While we’re not all just thirsty for Insta and Facebook Likes, everyone still wants amazing travel photos to remember their trip and show their mates—to wow them, inspire them, and maybe make them more than a teensy bit jealous.
But short of hiring a professional photographer to tag along, what can you do to score those unforgettable shots that deserve to be actually printed? How do you avoid taking obvious photos and really tell the story of a place and your journey through it with images?
This might be the Great Wall that you saw, but does it really tell of your journey? Image c/o Jasmin, Flickr.
Well, one tip is to not take pictures where everyone else does. But how could one know that, you ask? Behold the Camera Restricta, a concept by designer Philipp Schmitt. The idea is that when you point the camera somewhere it connects to GPS and searches the Internet for how many photos have been taken around that area—if it’s too many it blocks the viewfinder and you’ve gotta find another spot from which to shoot. Of course there are loads of problems with this—you may be wanting to capture a family snap near the Great Wall rather than the icon itself—but it’s still a pretty interesting idea.
Inspired by this, we’ve compiled five other handy tips to avoid those cliched shots and escape the #sorrynotsorry on your Taj Mahal post.
You talkin’ to me?
The number one resource when traveling is locals. They know the best places to eat, the best places to visit and might give you a different perspective on a spot—they might recommend swapping the peopled sunrise at Angkor Wat for the twisting nature of Beng Mealea. It’s also always a massive must to ask a person if it’s cool to take their picture. Aside from being common courtesy, having a subject who’s engaged and willing will make for a far better photo than some weird across-the-street creep-shot.
Apprehensive about asking folk whether you can take their photo? Toss a few coins into a bucker’s bag and snap away. Image c/o Giuseppe Milo, Flickr.
Three’s the magic number
It’s time to turn on the grid option that you never ever use on your phone or camera. The ‘rule of thirds’ divides whatever scene your looking at into three horizontal and three vertical sections. Your job is then to place whatever you find interesting at the points where these lines meet (this being where the viewers’ eyes will naturally be drawn). Take a typical sunset: for maximum effect don’t put the sun exactly in the centre. Instead make the image two-thirds sky, one-third land, and place the sun in the bottom right where two lines join. Also remember the words foreground, midground, and background to give your snaps scale and depth. Photo gold awaits.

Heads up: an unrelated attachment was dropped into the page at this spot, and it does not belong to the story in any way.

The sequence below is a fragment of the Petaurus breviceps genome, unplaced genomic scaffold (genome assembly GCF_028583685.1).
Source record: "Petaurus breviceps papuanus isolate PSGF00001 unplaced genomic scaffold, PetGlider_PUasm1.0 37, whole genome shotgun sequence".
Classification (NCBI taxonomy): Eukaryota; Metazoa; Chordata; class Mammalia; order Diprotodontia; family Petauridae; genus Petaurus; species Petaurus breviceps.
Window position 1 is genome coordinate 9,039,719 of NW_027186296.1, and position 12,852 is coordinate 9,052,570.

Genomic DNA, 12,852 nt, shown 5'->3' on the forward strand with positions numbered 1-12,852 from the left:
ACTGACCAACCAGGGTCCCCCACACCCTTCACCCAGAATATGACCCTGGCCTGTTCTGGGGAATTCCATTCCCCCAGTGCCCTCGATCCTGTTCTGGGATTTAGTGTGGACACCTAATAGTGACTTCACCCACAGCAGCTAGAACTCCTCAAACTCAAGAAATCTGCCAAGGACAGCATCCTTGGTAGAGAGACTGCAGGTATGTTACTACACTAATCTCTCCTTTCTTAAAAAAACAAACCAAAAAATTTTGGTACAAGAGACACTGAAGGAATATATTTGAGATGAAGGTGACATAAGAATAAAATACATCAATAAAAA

Ain’t nobody got time for that
Good travel photography isn’t about busting in, clicking off 50 pics and rushing to the next site. Patience my friend—if you spot a good setting, watch and wait. See if a new subject wanders in or if the scene changes in a way that might better tell its story. Same goes for the light. While the sunset crowds stagger off in search of beers, linger a little. You might be rewarded with colors that are a real #nofilter.
What you anglin’ for?
Get that body moving—up high, down low, up close; twist, turn, move your arm this way, spin you body that way; look for shadows and reflections or clamber up this and hang off that (health and safety permitting). This way you’ll find new angles and perspectives on even the most commonly captured places and icons.
Soft light, early morning, from an angle less seen and far from the maddening crowds. Image c/o Mariusz Kluzniak, Flickr.
Boy, do I got some stories to tell…
Imagine yourself as a documentarian and try to make your photos about the experience, not the actual thing you’re shooting. Sure, you took a photo of a sweet looking waterfall or a cool building, but what about when you look back on the pictures months or years later? What will it make you feel then? Consider someone who wasn’t there to smell, touch or hear the things you did. What will they see? Is your photo telling the tale of your trip?
We hope these tips help you get countless unforgettable photos (and sure, Likes too), but remember, sometimes it’s best to just put down the camera and really experience a place through your own eyes.
This article was originally published by Intrepid Travel under the headline Our 6 top tips for avoiding generic travel photos. It is reprinted here with permission.